That is always VERY frustrating. While I was doing another 200k with a friend, we managed to get lost and tack on a bunch of time, on another very hot day. We even had cue sheets with maps that give us turn by turn directions. Yup, lost. We finished that one fine, but it was quite annoying. No matter how much you look at routes and prepare, getting lost can still happen.
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Old 04-06-17, 12:00 PM
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Everest Challenge:

https://lh3.googleusercontent.com/-A...-profile-1.png

https://lh3.googleusercontent.com/-E...-profile-2.png
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Old 04-06-17, 12:11 PM
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The Everest Challenge would be more impressive if riders had to carry and use supplemental oxygen to deal with thin air, like on Everest.
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Old 04-06-17, 12:21 PM
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Originally Posted by Seattle Forrest View Post
The Everest Challenge would be more impressive if riders had to carry and use supplemental oxygen to deal with thin air, like on Everest.
Should you be able to hand it to riders like water bottle feeds?

Most the O2 stuff I've seen is pretty heavy. Puppy has tried some in the gym at 7,300 and says he notices. He might notice at sea level too.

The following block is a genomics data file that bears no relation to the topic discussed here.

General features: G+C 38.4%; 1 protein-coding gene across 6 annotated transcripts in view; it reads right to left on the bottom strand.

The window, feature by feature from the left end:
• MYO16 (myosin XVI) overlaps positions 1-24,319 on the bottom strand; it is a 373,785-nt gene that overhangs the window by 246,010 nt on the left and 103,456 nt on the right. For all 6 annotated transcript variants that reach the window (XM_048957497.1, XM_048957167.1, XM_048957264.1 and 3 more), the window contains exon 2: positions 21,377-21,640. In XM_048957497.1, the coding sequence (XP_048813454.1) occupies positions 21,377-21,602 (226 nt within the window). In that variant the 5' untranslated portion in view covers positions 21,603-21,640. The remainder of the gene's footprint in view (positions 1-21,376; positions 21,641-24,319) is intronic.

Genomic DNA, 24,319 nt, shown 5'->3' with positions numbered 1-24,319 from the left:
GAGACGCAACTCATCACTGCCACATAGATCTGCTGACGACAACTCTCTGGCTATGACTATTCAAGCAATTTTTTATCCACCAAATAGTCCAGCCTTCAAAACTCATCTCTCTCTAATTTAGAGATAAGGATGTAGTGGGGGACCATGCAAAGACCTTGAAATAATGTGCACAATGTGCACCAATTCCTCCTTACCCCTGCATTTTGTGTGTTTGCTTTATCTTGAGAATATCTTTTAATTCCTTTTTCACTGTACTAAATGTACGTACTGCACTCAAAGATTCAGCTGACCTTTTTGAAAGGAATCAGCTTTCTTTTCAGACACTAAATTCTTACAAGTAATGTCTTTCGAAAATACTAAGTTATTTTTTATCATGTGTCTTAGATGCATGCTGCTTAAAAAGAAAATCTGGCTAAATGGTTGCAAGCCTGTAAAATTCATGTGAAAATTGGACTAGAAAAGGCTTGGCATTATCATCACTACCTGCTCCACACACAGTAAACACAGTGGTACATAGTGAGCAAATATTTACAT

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Old 04-06-17, 12:23 PM
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Old 04-06-17, 12:24 PM
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Originally Posted by Seattle Forrest View Post
The Everest Challenge would be more impressive if riders had to carry and use supplemental oxygen to deal with thin air, like on Everest.
Climbing Bristlecone Forest, at10,000 feet, in the last mile of a 200 mile 2 day race, up a 17% grade I certainly could have used supplemental oxygen.
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Old 04-06-17, 12:27 PM
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First day of the 2012 US Pro Challenge, Durango to Telluride (riding ahead of the actual race) was a hard day for me. 125 miles 9200 vertical feet in 6:54. A pace I shouldn't have been trying to maintain with 5 more days like it in a row to come.
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Old 04-06-17, 12:30 PM
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My first 100 mile century; longest ride ever before was 70 miles:
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Old 04-06-17, 12:30 PM
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For me...
The one I remember is pulling my trailer in 115F heat on the way to Fresno.
I also did a 140 mile ride with same trailer back to work and woke up about mile 120 on the road 4:00AM
For the most part being unprepared made it hard. I could have died on some of the desert rides, but people came by and gave me water. I was 20.